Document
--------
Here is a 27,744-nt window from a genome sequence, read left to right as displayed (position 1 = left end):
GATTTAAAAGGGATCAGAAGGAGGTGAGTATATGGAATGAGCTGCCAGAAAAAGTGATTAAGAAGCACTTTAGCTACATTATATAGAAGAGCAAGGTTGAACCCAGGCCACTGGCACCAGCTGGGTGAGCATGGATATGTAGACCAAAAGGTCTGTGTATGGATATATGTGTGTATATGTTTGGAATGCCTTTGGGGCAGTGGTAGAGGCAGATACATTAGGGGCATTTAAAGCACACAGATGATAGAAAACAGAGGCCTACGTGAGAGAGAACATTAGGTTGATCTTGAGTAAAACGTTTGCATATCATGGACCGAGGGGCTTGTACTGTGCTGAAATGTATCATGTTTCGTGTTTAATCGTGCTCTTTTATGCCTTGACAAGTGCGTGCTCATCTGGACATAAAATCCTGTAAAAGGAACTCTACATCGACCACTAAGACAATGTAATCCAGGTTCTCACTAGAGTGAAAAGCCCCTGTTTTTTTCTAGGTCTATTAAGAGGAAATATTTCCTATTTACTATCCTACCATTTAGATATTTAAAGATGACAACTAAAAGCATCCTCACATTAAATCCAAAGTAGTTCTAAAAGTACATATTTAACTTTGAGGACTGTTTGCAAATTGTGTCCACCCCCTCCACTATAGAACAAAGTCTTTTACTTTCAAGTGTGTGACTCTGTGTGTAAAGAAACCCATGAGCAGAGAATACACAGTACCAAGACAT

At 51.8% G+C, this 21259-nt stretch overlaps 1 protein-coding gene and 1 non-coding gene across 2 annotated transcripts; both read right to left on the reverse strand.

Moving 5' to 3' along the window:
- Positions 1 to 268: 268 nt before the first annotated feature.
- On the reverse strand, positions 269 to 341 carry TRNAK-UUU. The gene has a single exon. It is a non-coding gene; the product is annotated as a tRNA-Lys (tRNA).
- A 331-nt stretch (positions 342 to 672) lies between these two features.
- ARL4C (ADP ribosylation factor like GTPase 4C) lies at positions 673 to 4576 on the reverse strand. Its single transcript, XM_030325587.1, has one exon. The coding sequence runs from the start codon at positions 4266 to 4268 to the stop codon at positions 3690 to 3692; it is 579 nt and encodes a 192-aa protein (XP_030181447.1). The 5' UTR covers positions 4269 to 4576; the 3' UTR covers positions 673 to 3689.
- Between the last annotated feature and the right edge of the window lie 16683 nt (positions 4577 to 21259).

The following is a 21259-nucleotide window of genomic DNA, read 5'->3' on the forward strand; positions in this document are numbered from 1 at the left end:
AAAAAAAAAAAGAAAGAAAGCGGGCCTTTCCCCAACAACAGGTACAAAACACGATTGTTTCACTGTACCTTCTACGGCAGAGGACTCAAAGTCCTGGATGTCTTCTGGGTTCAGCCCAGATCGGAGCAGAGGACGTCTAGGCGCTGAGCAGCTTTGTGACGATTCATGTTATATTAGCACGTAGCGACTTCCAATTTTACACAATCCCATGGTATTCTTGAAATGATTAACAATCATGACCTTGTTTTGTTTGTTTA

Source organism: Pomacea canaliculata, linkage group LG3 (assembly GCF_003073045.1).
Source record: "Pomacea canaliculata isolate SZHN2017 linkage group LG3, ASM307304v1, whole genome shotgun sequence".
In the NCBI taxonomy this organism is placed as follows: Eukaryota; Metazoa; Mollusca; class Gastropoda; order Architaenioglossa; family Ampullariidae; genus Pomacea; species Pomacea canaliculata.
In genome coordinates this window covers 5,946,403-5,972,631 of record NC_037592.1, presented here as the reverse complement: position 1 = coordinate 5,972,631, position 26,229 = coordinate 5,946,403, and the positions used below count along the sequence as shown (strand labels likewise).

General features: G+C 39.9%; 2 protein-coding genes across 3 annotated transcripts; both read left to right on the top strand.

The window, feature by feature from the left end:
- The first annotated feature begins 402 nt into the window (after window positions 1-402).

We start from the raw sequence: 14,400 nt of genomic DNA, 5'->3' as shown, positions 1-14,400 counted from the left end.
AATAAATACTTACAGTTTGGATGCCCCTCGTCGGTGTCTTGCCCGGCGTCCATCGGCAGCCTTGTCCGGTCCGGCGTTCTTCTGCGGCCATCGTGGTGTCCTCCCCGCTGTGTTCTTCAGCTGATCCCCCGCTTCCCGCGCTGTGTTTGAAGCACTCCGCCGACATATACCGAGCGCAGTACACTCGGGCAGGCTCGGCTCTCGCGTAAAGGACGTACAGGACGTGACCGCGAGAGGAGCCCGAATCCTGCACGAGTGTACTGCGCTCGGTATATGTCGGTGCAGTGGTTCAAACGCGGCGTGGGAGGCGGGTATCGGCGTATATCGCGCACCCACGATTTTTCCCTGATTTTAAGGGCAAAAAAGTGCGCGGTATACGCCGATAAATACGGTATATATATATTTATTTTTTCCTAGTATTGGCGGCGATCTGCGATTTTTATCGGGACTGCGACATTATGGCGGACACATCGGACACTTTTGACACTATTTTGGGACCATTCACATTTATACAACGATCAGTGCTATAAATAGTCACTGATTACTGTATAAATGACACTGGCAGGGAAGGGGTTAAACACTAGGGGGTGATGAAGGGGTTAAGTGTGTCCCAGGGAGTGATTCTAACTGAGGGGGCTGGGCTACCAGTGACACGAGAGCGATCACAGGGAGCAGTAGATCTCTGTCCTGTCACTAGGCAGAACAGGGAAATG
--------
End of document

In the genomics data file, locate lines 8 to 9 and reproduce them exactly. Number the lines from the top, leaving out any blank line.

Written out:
- ARL4C (ADP ribosylation factor like GTPase 4C) lies at positions 673 to 4576 on the reverse strand. Its single transcript, XM_030325587.1, has one exon. The coding sequence runs from the start codon at positions 4266 to 4268 to the stop codon at positions 3690 to 3692; it is 579 nt and encodes a 192-aa protein (XP_030181447.1). The 5' UTR covers positions 4269 to 4576; the 3' UTR covers positions 673 to 3689.
- Between the last annotated feature and the right edge of the window lie 16683 nt (positions 4577 to 21259).